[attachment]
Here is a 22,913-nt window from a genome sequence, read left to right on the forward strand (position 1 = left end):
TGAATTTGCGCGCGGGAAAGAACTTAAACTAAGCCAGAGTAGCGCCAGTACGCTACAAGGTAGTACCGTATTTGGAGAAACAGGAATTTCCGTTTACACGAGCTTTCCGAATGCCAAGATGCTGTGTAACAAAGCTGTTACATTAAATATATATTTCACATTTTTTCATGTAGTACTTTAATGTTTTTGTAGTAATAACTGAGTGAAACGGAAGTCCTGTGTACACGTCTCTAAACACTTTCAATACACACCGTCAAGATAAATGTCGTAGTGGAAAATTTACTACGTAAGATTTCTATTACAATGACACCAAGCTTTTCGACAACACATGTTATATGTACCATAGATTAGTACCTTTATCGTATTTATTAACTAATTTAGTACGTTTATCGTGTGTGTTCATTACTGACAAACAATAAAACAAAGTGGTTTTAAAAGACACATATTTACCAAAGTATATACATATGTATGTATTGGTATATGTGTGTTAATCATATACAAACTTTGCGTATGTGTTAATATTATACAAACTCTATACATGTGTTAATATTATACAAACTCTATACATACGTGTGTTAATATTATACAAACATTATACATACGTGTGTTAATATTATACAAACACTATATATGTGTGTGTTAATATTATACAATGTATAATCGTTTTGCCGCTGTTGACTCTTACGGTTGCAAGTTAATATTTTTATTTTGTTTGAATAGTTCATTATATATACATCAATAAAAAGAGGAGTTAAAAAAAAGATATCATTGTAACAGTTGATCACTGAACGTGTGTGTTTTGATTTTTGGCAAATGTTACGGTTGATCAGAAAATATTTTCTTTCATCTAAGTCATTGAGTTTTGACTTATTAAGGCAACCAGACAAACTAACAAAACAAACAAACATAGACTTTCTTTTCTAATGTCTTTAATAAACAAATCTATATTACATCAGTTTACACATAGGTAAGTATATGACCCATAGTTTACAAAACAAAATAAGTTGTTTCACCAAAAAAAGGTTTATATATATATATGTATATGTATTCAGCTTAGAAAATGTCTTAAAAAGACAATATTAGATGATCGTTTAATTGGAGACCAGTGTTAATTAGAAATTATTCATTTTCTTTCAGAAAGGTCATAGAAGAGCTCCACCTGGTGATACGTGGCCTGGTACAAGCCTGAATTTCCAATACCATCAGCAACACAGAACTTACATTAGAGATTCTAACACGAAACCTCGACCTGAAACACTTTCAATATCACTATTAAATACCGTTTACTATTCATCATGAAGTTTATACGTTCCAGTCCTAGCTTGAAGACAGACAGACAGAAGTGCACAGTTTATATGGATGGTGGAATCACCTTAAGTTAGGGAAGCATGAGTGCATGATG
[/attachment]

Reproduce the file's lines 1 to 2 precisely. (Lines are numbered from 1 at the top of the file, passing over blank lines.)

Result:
Here is a 22,913-nt window from a genome sequence, read left to right on the forward strand (position 1 = left end):
TGAATTTGCGCGCGGGAAAGAACTTAAACTAAGCCAGAGTAGCGCCAGTACGCTACAAGGTAGTACCGTATTTGGAGAAACAGGAATTTCCGTTTACACGAGCTTTCCGAATGCCAAGATGCTGTGTAACAAAGCTGTTACATTAAATATATATTTCACATTTTTTCATGTAGTACTTTAATGTTTTTGTAGTAATAACTGAGTGAAACGGAAGTCCTGTGTACACGTCTCTAAACACTTTCAATACACACCGTCAAGATAAATGTCGTAGTGGAAAATTTACTACGTAAGATTTCTATTACAATGACACCAAGCTTTTCGACAACACATGTTATATGTACCATAGATTAGTACCTTTATCGTATTTATTAACTAATTTAGTACGTTTATCGTGTGTGTTCATTACTGACAAACAATAAAACAAAGTGGTTTTAAAAGACACATATTTACCAAAGTATATACATATGTATGTATTGGTATATGTGTGTTAATCATATACAAACTTTGCGTATGTGTTAATATTATACAAACTCTATACATGTGTTAATATTATACAAACTCTATACATACGTGTGTTAATATTATACAAACATTATACATACGTGTGTTAATATTATACAAACACTATATATGTGTGTGTTAATATTATACAATGTATAATCGTTTTGCCGCTGTTGACTCTTACGGTTGCAAGTTAATATTTTTATTTTGTTTGAATAGTTCATTATATATACATCAATAAAAAGAGGAGTTAAAAAAAAGATATCATTGTAACAGTTGATCACTGAACGTGTGTGTTTTGATTTTTGGCAAATGTTACGGTTGATCAGAAAATATTTTCTTTCATCTAAGTCATTGAGTTTTGACTTATTAAGGCAACCAGACAAACTAACAAAACAAACAAACATAGACTTTCTTTTCTAATGTCTTTAATAAACAAATCTATATTACATCAGTTTACACATAGGTAAGTATATGACCCATAGTTTACAAAACAAAATAAGTTGTTTCACCAAAAAAAGGTTTATATATATATATGTATATGTATTCAGCTTAGAAAATGTCTTAAAAAGACAATATTAGATGATCGTTTAATTGGAGACCAGTGTTAATTAGAAATTATTCATTTTCTTTCAGAAAGGTCATAGAAGAGCTCCACCTGGTGATACGTGGCCTGGTACAAGCCTGAATTTCCAATACCATCAGCAACACAGAACTTACATTAGAGATTCTAACACGAAACCTCGACCTGAAACACTTTCAATATCACTATTAAATACCGTTTACTATTCATCATGAAGTTTATACGTTCCAGTCCTAGCTTGAAGACAGACAGACAGAAGTGCACAGTTTATATGGATGGTGGAATCACCTTAAGTTAGGGAAGCATGAGTGCATGATG